• January 11, 2019
    Yusuke Asai
    Hokkaido University
    Location and Time: Parker Hall 328, 2pm-3pm
    Title: Development of hepatitis C virus dynamics model and numerical methods for random ordinary differential equations with time delay

    Abstract: Mathematical modeling by differential equations plays an important role to understand natural sciences. In particular, required data are frequently not obtained in biology and medicine and simulation using mathematical models helps us to analyze system behavior under various scenarios. Deterministic models have been long investigated and applied to natural phenomena, however, some factors might be ignored in model building process or we encounter random effect from environment in practice. To handle such uncertain effect, random ordinary differential equations (RODEs) can be an ideal tool because of its simplicity in model building as well as the regularity of the corresponding noise processes. Recently, several classes of numerical methods for RODEs have been developed and applied to real problems, yet time delay has been ignored in those applications. To capture and understand system behavior more accurately, we need to handle both of randomness and time delay simultaneously. In this talk, development of hepatitis C virus (HCV) dynamics models is briefly introduced and then numerical methods for RODEs with time delay are systematically constructed. The developed methods are applied to the introduced HCV model with target cells, infected cells and viruses compartments, and eclipse phase, the time elapsed between cell infection and virus production, and their behavior will be investigated.

  • January 25, 2019
    Junshan Lin
    Department of Mathematics and Statistics, Auburn University
    Location and Time: Parker Hall 328, 2pm-3pm
    Title: Embedded eigenvalues and Fano resonance for metallic structures with small holes

    Abstract: Fano resonance, which was initially discovered in quantum mechanics by Ugo Fano, has been extensively explored in photonics since the past decade due to its unique resonant feature of a sharp transition from total transmission to total reflection. Mathematically, Fano resonance is related to certain eigenvalues embedded in the continuum spectrum of the underlying differential operator. For photonic structures, the quantitative studies of embedded eigenvalues mostly rely on numerical approaches. In this talk, based on layer potential technique and asymptotic analysis, I will present quantitative analysis of embedded eigenvalues and their perturbation as resonances for a periodic array of subwavelength metallic structure. From a quantitative analysis of the wave field for the scattering problem, a rigorous proof of Fano resonance will be given. In addition, the field enhancement at Fano resonance frequencies will be discussed.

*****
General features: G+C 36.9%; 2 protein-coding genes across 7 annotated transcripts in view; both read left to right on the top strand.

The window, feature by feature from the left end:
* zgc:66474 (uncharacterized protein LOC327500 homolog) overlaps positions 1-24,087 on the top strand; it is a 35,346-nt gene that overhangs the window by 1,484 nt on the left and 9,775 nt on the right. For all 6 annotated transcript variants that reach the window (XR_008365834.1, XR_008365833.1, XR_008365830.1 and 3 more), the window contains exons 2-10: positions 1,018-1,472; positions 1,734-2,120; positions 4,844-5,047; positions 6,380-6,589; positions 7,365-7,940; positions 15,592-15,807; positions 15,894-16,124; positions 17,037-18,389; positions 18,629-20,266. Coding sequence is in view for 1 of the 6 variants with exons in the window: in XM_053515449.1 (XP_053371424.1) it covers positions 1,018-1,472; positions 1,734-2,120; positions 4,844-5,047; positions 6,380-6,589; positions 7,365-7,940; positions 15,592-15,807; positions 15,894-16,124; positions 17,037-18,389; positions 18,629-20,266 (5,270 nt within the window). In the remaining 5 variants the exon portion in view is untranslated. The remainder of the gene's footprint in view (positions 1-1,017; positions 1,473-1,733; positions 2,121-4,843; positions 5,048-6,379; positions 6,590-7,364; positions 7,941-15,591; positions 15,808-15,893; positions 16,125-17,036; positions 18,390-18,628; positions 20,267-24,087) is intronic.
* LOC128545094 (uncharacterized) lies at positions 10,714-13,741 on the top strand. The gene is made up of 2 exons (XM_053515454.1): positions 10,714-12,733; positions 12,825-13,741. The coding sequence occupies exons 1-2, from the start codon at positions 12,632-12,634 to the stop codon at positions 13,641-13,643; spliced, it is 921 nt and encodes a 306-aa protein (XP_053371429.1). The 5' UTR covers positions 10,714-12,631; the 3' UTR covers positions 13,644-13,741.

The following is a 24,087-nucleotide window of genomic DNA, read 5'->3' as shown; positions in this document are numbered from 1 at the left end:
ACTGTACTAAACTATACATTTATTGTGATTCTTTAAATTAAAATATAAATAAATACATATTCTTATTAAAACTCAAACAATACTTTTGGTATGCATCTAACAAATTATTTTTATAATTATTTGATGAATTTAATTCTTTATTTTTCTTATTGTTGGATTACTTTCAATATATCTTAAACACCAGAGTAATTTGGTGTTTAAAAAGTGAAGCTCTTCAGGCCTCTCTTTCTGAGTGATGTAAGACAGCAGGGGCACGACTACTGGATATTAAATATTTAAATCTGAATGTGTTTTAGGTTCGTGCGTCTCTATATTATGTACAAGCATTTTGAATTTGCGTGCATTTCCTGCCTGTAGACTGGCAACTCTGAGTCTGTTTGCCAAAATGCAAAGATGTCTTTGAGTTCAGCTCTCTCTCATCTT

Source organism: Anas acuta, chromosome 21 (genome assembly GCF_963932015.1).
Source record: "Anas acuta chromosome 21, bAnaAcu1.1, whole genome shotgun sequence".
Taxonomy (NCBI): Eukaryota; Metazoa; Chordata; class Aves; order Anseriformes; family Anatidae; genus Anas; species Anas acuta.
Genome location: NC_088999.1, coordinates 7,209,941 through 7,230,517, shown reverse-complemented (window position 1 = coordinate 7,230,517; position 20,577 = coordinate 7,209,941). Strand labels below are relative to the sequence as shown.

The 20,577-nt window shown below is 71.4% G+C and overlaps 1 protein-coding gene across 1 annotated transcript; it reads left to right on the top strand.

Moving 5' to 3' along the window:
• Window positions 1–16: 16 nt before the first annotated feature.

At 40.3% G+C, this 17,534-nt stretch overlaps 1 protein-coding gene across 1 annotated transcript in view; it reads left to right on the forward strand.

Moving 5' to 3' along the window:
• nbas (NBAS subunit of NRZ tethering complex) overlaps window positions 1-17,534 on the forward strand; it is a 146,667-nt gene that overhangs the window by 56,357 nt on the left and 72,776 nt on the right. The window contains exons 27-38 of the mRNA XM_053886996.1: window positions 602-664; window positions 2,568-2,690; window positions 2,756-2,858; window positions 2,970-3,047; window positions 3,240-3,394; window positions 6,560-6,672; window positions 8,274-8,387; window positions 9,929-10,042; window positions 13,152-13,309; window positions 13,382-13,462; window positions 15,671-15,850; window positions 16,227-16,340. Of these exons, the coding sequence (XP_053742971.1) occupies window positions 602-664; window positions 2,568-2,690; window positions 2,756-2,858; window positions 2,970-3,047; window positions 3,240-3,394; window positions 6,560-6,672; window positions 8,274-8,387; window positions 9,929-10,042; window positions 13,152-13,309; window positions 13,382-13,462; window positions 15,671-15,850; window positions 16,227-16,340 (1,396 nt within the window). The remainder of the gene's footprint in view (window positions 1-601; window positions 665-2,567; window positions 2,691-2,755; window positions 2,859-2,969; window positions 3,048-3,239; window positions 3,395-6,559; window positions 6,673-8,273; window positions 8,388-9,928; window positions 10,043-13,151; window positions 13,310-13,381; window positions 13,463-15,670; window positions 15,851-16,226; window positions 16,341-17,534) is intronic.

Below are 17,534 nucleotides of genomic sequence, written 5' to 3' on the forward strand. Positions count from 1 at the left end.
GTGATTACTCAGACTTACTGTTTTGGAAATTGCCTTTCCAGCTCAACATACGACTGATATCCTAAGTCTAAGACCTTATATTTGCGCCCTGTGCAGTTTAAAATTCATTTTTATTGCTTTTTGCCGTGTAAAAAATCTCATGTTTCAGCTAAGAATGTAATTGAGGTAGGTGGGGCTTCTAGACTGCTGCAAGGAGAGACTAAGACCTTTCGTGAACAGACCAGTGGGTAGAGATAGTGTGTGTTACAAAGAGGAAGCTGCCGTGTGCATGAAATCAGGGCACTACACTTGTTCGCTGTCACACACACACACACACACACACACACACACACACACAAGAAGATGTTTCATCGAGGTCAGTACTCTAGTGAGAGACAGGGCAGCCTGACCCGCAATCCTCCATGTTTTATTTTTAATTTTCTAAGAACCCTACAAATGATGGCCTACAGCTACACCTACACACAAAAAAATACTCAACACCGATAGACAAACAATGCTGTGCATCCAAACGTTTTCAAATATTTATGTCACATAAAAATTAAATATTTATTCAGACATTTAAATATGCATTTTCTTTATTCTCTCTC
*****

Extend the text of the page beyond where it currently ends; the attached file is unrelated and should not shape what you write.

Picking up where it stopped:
• February 1, 2019
    Yanzhao Cao
    Department of Mathematics and Statistics, Auburn University
    Location and Time: Parker Hall 328, 2pm-3pm
    Title: Robust Robin-Robin Domain Decomposition Algorithms for Stokes Darcy Interface Problems

    Abstract: Many turbulent/porous flow problems can be modeled by Stokes-Darcy interface systems. In this talk we will discuss two efficient Robin-Robin domain decomposition algorithms to solve these systems. Both convergence analysis and numerical experiments will be presented.

  • February 8, 2019
    Shelvean Kapita
    Department of Mathematics and Statistics, University of Georgia
    Location and Time: Parker Hall 328, 2pm-3pm
    Title: Bivariate Spline Solutions to the Helmholtz Equation